Originally Published: November 5, 2017 5:58 a.m.
Dear Rhonda and Dr. Cheri,
My next door neighbor’s daughter is in my daughter’s classes at school. They used to be friends until high school.
The girl told our Homecoming-queen daughter she was jealous of her last year. Our daughter didn’t know what to say, so she said nothing. The girl accused our daughter of being “just like everyone else who was mean to her.” Our daughter said she was sorry the girl was being treated badly.
Her mom, our neighbor, called us and said our daughter was bullying their daughter and could we please do something about it before their daughter retaliated against all the kids who hurt her.
We took that as a threat and called the police. We were surprised that the police found weapons and home-made explosives under the girl’s bed. They also found a journal talking about our daughter and how she didn’t stand up for her and that she was going to “get it.” Also named in her journal were fourteen other students, some teachers, and “the whole school.”
They arrested the girl. She was put into a psychiatric ward and released a month later. Needless to say, the mom and the daughter don’t talk with us anymore.
We’re nervous that the girl could do something else. What should we do?
Mom of dangerous neighbors
This serious situation warrants continuous caution, although authorities are very aware now and your neighbor is probably facing charges.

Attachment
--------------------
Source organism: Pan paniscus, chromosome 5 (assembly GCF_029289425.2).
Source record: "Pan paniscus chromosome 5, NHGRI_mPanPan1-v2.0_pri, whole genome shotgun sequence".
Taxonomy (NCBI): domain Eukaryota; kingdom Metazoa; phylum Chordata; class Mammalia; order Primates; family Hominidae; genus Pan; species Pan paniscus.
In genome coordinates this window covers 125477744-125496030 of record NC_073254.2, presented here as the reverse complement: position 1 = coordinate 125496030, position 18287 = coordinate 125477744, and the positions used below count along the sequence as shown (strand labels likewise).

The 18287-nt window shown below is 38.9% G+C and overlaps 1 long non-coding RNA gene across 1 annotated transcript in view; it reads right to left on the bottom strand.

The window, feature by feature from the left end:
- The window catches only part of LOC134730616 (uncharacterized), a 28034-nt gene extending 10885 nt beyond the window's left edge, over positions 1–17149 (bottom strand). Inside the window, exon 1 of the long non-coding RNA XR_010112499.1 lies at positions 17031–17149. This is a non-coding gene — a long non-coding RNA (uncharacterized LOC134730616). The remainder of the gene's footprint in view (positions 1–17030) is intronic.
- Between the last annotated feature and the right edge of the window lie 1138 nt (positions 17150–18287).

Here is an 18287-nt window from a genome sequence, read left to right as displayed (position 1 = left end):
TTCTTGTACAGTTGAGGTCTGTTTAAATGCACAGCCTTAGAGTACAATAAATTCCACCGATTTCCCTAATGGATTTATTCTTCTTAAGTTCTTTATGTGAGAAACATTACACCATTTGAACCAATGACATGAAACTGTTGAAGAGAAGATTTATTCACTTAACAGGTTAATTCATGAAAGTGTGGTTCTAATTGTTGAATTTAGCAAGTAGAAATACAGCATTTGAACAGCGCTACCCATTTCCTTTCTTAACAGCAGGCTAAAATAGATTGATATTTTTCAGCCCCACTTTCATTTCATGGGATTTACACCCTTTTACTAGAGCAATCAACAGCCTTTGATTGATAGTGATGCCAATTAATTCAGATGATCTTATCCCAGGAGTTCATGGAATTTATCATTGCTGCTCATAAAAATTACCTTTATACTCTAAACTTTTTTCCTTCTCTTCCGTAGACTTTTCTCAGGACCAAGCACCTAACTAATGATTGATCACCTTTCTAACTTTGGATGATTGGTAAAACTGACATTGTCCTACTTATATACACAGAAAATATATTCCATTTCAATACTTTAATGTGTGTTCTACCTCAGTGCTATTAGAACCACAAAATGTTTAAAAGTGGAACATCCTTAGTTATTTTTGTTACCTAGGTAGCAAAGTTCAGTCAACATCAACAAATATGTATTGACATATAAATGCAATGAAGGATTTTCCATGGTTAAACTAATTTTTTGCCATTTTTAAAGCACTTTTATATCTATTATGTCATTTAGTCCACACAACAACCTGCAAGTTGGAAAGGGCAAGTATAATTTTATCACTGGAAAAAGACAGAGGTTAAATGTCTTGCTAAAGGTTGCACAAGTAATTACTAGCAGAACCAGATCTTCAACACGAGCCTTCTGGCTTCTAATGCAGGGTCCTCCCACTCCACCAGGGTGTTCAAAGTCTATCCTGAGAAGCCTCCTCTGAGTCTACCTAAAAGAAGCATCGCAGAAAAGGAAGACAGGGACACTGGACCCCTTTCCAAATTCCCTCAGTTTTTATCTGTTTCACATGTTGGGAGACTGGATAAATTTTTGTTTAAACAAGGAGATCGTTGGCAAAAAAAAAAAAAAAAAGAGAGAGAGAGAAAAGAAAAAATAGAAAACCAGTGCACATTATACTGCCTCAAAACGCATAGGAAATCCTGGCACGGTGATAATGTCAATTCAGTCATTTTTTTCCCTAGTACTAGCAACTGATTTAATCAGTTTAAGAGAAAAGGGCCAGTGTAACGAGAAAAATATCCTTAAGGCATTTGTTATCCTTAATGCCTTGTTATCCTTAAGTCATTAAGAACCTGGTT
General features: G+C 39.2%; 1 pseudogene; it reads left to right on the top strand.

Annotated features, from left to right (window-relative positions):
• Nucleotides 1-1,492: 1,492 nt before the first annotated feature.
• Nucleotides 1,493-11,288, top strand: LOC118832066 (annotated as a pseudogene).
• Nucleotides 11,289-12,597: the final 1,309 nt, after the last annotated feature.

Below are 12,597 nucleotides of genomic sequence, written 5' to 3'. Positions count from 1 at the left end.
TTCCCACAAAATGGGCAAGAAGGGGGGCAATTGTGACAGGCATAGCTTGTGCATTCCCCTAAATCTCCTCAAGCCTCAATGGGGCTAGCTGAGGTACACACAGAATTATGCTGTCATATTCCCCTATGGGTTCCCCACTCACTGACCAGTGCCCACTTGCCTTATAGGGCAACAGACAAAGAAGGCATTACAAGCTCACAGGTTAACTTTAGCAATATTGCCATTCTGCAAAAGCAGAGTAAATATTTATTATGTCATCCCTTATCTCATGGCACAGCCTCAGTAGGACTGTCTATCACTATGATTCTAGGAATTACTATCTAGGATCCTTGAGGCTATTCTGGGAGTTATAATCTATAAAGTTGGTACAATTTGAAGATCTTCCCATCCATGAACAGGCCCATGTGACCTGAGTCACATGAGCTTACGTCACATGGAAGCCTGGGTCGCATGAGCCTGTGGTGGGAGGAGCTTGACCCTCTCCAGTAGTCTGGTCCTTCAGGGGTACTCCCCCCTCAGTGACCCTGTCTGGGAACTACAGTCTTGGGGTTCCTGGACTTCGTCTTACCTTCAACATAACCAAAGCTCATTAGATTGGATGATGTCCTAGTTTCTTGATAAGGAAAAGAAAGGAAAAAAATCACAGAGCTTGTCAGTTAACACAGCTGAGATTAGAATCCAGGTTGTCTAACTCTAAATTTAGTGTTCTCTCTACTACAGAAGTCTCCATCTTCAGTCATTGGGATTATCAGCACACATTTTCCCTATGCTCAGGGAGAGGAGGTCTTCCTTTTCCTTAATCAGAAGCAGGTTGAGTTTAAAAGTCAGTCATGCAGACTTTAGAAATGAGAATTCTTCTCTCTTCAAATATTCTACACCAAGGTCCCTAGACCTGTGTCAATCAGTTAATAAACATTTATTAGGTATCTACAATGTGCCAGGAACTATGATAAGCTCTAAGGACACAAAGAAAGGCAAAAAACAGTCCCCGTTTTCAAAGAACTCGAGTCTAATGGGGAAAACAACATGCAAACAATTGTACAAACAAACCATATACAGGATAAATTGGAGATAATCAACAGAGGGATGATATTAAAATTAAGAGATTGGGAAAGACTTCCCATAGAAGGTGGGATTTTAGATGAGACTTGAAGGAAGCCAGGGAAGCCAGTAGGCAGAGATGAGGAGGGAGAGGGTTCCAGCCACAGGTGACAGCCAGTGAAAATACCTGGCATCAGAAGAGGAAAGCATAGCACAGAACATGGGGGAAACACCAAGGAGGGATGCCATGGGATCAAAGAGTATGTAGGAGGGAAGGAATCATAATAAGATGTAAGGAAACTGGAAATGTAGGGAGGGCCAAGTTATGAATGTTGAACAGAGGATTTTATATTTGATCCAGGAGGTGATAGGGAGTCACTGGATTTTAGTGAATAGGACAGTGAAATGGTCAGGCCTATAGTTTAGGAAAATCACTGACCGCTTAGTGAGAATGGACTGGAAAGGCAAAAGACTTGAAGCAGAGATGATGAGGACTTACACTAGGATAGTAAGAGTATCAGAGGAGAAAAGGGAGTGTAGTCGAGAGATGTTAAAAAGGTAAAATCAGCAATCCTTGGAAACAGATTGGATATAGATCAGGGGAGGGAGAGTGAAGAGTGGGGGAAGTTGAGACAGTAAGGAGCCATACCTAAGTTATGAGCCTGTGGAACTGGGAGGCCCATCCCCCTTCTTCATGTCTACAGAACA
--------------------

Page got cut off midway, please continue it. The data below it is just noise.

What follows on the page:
Besides being vigilant with your neighbors, stay in touch with the police and school. Let them know about any communication that may seem threatening and aggressive.
Keep journals and document everything. Help your daughter to feel free from the worry of harm.
Showing fear to the girl next door will empower her. Say hello to your neighbors, but don’t engage in conversations.
Applaud your daughter for having the confidence to report the girl next door. You handled the situation as best as possible.
There is a chance that the girl has changed for the better and any mental illness is addressed.
More than half of bullying situations stop when a peer intervenes on behalf of the victim. Taking action and not standing by helps convince other students to do the same.
Recent U.S. statistics show:
70.6 percent of young people say they have seen bullying in their schools.
70.4 percent of school staff members have witnessed bullying.
62 percent of students witnessed bullying two or more times in the last 30 days.
41 percent see bullying once a week or more.
And finally, when bystanders intervene, bullying usually stops within 10 seconds.
Certainly, get professional help for your family.
Rhonda and Dr. Cheri
Rhonda Orr is the president of Rhonda’s STOP BULLYING Foundation and host of a podcast at therhondaorrshow.com. Dr. Cheri L. McDonald, PhD, LMFT, is a crime-victim specialist. Write us at Rhonda@rhondastopbullying.org.